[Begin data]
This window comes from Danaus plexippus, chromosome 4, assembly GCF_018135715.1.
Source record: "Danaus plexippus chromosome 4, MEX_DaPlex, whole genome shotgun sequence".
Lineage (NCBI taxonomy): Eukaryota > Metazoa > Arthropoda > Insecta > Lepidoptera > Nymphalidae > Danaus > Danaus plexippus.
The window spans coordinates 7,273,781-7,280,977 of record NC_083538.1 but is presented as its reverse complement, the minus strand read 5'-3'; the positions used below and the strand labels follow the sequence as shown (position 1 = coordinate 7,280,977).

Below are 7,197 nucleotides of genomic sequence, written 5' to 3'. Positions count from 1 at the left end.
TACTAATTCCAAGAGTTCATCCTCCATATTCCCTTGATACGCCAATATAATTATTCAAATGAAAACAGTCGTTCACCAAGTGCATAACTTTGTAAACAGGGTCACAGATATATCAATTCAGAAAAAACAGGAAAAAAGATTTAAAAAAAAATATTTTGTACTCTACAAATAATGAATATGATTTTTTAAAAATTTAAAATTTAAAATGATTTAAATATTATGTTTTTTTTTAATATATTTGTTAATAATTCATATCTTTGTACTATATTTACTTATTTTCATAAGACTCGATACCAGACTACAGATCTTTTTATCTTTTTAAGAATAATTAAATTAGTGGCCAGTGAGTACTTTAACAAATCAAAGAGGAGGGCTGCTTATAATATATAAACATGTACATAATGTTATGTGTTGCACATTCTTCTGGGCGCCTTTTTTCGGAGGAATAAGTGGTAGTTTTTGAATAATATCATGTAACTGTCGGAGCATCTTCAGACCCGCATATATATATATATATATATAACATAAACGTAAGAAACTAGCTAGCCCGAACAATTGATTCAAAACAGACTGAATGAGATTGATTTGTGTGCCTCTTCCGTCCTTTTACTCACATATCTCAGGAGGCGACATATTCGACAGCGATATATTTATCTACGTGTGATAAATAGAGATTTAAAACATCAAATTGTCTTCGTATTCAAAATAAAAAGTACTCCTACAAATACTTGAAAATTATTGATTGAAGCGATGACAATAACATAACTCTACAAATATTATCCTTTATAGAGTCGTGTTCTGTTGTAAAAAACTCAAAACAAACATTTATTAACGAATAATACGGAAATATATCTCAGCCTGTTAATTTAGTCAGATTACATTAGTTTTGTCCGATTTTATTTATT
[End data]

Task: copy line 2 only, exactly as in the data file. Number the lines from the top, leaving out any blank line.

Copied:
Source record: "Danaus plexippus chromosome 4, MEX_DaPlex, whole genome shotgun sequence".